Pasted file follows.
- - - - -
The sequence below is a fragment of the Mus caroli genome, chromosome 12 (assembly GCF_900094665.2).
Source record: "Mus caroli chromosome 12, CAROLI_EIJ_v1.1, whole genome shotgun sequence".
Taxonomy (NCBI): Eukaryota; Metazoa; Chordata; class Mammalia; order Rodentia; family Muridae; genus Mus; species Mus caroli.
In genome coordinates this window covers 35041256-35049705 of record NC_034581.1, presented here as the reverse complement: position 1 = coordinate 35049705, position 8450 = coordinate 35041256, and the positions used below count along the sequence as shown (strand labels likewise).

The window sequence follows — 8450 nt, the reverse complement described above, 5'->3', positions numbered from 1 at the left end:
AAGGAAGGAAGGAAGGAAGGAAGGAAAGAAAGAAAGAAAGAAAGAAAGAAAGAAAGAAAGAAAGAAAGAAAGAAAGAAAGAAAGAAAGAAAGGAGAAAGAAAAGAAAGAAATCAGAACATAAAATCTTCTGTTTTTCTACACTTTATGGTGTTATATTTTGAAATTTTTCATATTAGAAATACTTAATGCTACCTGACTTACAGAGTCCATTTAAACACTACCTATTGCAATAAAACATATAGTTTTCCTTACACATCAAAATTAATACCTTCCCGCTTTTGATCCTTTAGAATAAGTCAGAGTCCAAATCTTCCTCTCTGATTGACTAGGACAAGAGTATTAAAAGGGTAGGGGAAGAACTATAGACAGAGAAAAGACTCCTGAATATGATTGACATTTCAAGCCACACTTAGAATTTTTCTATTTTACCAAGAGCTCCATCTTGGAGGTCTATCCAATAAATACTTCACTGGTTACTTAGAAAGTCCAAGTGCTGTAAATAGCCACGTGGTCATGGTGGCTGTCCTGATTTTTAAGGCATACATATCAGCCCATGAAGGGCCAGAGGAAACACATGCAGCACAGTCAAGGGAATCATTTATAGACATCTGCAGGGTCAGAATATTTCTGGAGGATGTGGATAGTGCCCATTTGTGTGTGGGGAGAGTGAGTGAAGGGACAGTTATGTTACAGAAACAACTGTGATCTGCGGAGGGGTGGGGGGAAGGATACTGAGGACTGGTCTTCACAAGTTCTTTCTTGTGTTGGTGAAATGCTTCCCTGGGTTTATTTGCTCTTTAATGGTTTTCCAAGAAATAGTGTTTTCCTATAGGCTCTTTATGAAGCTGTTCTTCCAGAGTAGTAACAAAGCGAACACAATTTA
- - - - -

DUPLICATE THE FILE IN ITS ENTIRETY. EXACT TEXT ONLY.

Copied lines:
The sequence below is a fragment of the Mus caroli genome, chromosome 12 (assembly GCF_900094665.2).
Source record: "Mus caroli chromosome 12, CAROLI_EIJ_v1.1, whole genome shotgun sequence".
Taxonomy (NCBI): Eukaryota; Metazoa; Chordata; class Mammalia; order Rodentia; family Muridae; genus Mus; species Mus caroli.
In genome coordinates this window covers 35041256-35049705 of record NC_034581.1, presented here as the reverse complement: position 1 = coordinate 35049705, position 8450 = coordinate 35041256, and the positions used below count along the sequence as shown (strand labels likewise).

The window sequence follows — 8450 nt, the reverse complement described above, 5'->3', positions numbered from 1 at the left end:
AAGGAAGGAAGGAAGGAAGGAAGGAAAGAAAGAAAGAAAGAAAGAAAGAAAGAAAGAAAGAAAGAAAGAAAGAAAGAAAGAAAGAAAGAAAGGAGAAAGAAAAGAAAGAAATCAGAACATAAAATCTTCTGTTTTTCTACACTTTATGGTGTTATATTTTGAAATTTTTCATATTAGAAATACTTAATGCTACCTGACTTACAGAGTCCATTTAAACACTACCTATTGCAATAAAACATATAGTTTTCCTTACACATCAAAATTAATACCTTCCCGCTTTTGATCCTTTAGAATAAGTCAGAGTCCAAATCTTCCTCTCTGATTGACTAGGACAAGAGTATTAAAAGGGTAGGGGAAGAACTATAGACAGAGAAAAGACTCCTGAATATGATTGACATTTCAAGCCACACTTAGAATTTTTCTATTTTACCAAGAGCTCCATCTTGGAGGTCTATCCAATAAATACTTCACTGGTTACTTAGAAAGTCCAAGTGCTGTAAATAGCCACGTGGTCATGGTGGCTGTCCTGATTTTTAAGGCATACATATCAGCCCATGAAGGGCCAGAGGAAACACATGCAGCACAGTCAAGGGAATCATTTATAGACATCTGCAGGGTCAGAATATTTCTGGAGGATGTGGATAGTGCCCATTTGTGTGTGGGGAGAGTGAGTGAAGGGACAGTTATGTTACAGAAACAACTGTGATCTGCGGAGGGGTGGGGGGAAGGATACTGAGGACTGGTCTTCACAAGTTCTTTCTTGTGTTGGTGAAATGCTTCCCTGGGTTTATTTGCTCTTTAATGGTTTTCCAAGAAATAGTGTTTTCCTATAGGCTCTTTATGAAGCTGTTCTTCCAGAGTAGTAACAAAGCGAACACAATTTA